The Clarion Content is delighted to welcome a new friend to our home. As we told you in our meditation on transition here at the Clarion Content, we are bringing some fantastic new people into the fold. We are all made better by being open to the talent around us.
We have long subscribed to the Poor Richard’s Almanac formula that what’s good advice is good content. We believe in the practical and since our earliest days, we have had a header for “Practical Advice.” Now we are going one better, we are introducing a dear friend, Bonnie Cohen, who will have a recurring column here at the Clarion Content, “Molly’s Minstrels.” Bonnie is also the warm hearth at the center of our upcoming project “The Coaches Inn.”
“The Coaches Inn” which Bonnie will host is a place to come for hope and inspiration, for a quick laugh, and a worthy thought. Bonnie is a life-coaching professional, but that hardly begins to scratch the surface of her varied and fascinating story. Heading into Bonnie’s space is a warm, comforting journey, there is always a cup of tea and a nosh, along with an attentive, thoughtful and invested listener.
One of the wonderful things about our partnership with Bonnie is she is going to bring a variety of interesting voices from the coaching, health, leadership, and entrepreneurial worlds to the Clarion Content via “Molly’s Minstrels” and “The Coaches Inn.” We will meet experts in time management, story-telling, building, creating and more.
The first person Bonnie is going to introduce us to is sadly no longer with us. But Molly Kaplan, Bonnie’s grandmother left a whole lot of spirit behind.
She was one of those folks who helped Bonnie gain the confidence in herself to trust in her long and winding road. When Bonnie was teen and feuding with her parents, Grandma’s house was a place of unconditional love; a place to get torn jeans patched, with chicken in the stove and cookies in the jar alongside it. Bonnie found refuge.
Years later she was able to return the favor. Molly Kaplan had lived a long life in an unhappy marriage. That story, in and of itself, is a remarkable tale of a naive eighteen year-old Jewish girl in Chicago as sheltered as if straight from the Shtetl, who met and married the man with a fancy car who always brought fruit to her family. Only to later discover, she had married Al Capone’s bagman, when he threatened to kill her one night, gun to her head, for simply asking where he had been. She never asked again.
Molly silently retreated into her art, turned inward from the suppression and rage of her husband. The classic outsider artist, she made art out of the found objects in her everyday life, covering whiskey bottles and lamps in hundreds and hundreds of tiny, fragile seashells. Finding beauty in the daily, rendering the ordinary extraordinary.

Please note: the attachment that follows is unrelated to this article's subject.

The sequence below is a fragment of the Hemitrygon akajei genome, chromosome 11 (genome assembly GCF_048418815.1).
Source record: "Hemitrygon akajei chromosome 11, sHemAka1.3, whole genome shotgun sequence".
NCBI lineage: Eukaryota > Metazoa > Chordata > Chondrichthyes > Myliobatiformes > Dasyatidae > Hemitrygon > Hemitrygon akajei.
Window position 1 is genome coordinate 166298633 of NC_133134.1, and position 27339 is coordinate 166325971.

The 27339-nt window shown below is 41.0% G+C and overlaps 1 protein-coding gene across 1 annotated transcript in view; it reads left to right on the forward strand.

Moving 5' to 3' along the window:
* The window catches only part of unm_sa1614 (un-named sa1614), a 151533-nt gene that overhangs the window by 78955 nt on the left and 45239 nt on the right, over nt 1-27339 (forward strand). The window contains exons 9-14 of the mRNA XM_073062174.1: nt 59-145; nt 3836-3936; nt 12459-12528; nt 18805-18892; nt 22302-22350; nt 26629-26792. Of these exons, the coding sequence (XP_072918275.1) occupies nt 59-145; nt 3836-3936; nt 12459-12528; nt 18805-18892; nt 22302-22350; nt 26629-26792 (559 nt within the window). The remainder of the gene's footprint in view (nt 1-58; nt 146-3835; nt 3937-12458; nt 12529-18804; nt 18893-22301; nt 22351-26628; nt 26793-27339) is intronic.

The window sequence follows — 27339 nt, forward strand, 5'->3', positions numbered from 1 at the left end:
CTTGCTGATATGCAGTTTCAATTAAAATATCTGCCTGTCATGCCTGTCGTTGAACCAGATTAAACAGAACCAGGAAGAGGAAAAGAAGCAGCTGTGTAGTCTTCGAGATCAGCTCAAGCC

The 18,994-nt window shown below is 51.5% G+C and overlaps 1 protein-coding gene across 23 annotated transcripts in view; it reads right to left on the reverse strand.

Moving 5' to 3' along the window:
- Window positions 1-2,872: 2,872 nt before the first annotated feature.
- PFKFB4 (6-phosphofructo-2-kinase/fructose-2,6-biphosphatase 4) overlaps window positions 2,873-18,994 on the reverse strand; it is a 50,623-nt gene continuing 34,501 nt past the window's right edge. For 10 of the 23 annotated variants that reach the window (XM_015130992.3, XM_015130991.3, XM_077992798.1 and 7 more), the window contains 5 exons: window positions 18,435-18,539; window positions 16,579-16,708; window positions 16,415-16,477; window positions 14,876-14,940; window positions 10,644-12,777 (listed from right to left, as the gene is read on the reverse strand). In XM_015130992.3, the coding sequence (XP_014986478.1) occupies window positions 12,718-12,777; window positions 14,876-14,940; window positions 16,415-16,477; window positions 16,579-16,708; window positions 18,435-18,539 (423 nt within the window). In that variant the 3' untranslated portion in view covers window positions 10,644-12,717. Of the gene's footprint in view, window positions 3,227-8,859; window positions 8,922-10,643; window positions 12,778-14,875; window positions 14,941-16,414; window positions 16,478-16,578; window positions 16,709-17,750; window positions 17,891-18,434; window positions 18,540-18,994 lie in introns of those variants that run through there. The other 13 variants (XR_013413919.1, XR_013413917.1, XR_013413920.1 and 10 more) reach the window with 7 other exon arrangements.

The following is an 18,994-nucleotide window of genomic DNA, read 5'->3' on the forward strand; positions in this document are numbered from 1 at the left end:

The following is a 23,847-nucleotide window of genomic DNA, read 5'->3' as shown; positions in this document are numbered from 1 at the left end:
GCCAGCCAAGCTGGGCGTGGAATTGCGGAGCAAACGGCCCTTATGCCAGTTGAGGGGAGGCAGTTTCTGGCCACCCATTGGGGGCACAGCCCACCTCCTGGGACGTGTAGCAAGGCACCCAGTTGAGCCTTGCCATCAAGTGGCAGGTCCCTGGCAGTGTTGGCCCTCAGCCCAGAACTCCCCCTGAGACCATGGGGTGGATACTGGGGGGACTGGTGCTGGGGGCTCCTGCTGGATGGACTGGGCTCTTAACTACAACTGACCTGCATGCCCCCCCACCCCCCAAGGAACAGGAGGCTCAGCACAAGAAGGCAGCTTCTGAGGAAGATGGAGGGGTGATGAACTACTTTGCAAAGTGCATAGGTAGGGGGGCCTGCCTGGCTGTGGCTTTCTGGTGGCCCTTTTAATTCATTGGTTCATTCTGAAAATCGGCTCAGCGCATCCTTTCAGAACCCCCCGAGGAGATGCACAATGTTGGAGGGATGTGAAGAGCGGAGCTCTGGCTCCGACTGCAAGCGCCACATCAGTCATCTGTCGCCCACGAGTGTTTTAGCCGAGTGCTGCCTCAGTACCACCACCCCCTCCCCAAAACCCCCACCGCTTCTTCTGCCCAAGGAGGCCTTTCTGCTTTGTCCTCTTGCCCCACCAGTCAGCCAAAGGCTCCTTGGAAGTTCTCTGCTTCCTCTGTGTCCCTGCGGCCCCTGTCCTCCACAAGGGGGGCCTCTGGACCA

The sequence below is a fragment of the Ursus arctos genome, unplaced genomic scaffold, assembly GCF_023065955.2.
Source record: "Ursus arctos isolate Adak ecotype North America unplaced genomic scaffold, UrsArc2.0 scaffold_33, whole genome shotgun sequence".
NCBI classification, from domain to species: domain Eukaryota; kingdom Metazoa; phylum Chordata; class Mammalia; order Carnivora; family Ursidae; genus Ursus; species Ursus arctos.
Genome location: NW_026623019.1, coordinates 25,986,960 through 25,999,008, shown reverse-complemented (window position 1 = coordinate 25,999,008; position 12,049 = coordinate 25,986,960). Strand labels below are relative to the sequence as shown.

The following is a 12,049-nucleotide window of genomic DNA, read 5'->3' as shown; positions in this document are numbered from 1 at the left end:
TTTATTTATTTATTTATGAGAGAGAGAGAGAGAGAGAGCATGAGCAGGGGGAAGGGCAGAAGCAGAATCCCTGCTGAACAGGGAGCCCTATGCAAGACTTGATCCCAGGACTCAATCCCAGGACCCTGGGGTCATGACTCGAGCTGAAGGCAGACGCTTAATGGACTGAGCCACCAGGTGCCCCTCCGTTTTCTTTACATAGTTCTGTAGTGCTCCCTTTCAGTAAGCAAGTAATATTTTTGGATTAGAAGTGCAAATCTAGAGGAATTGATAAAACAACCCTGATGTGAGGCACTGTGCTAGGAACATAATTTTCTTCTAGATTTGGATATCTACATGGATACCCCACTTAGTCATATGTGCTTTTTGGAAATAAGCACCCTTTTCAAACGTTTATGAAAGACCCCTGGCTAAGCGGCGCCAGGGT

When he passed, Molly was in her seventies, and they were living in a retirement community in California. At the funeral, she danced as she never had before, she let her braids out in public for the first time in many years. Bonnie saw this joy in her Grandmother and thought about the unconditional love of her teen years. She spontaneously leaped into the moment and proposed to her Grandmother that she move to Durham, North Carolina. Grandma Molly said, “No, it’s crazy,” for thirty minutes before relenting and agreeing to move across country.
She landed in Northgate Park, in a little house on Shenandoah. Free of her millstone, in Durham her art leapt to the fore. She was in her eighties and on a creative roll as never before experienced. She bought her own home at eighty and paid it off by ninety. Her neighbors nurtured and watched over her. Her community embraced her, helping her with her shopping, mowing her lawn, and thrilling in her art.
Molly created with the passion of lifetime. Her mediums were limitless. With Bonnie’s encouragement she started a new project, a series of handmade dolls. But not just any dolls, Molly’s Minstrels, were made from the torn scraps of a lifetime, a lifetime of dresses, quilts, blankets, dishclothes which she started deconstructing and reconstituting. This one from a wedding she attended, that one from a graduation, another from the workaday kitchen stock, torn and rewound, mixed with pins, buttons, and jewels.
These handmade one of kind creatures were popular with Molly’s friends and neighbors and now live on in homes all over Durham. Bonnie bought herself collection, all the while telling Molly that she was selling them to a store in New York City.
Imbued with life by touch, intimate connection, and love, Molly’s Minstrels have secret messages tucked deep inside their fabrics by their creator, a metaphor for the messages that each of us have tucked in our own hearts by life and loved ones. Towards the end Molly’s used to say to visitors and friends, she might be blind as a bat, but she had an eyeball in every fingertip. And indeed, she did, along with drive, passion and desire in heaping measures. She created right until the end. She passed in Bonnie’s arms. She held Bonnie in her arms on the way in and Bonnie held her in her arms on the way out. The never ending circle of life continued.
As the first of many wonderful collaborative projects, we will begin to share the gifts of Molly’s Minstrels in these columns. Heartfelt messages, earnest meditations, thoughtful advice all embedded with Molly’s spirit. Given to live on within each of us.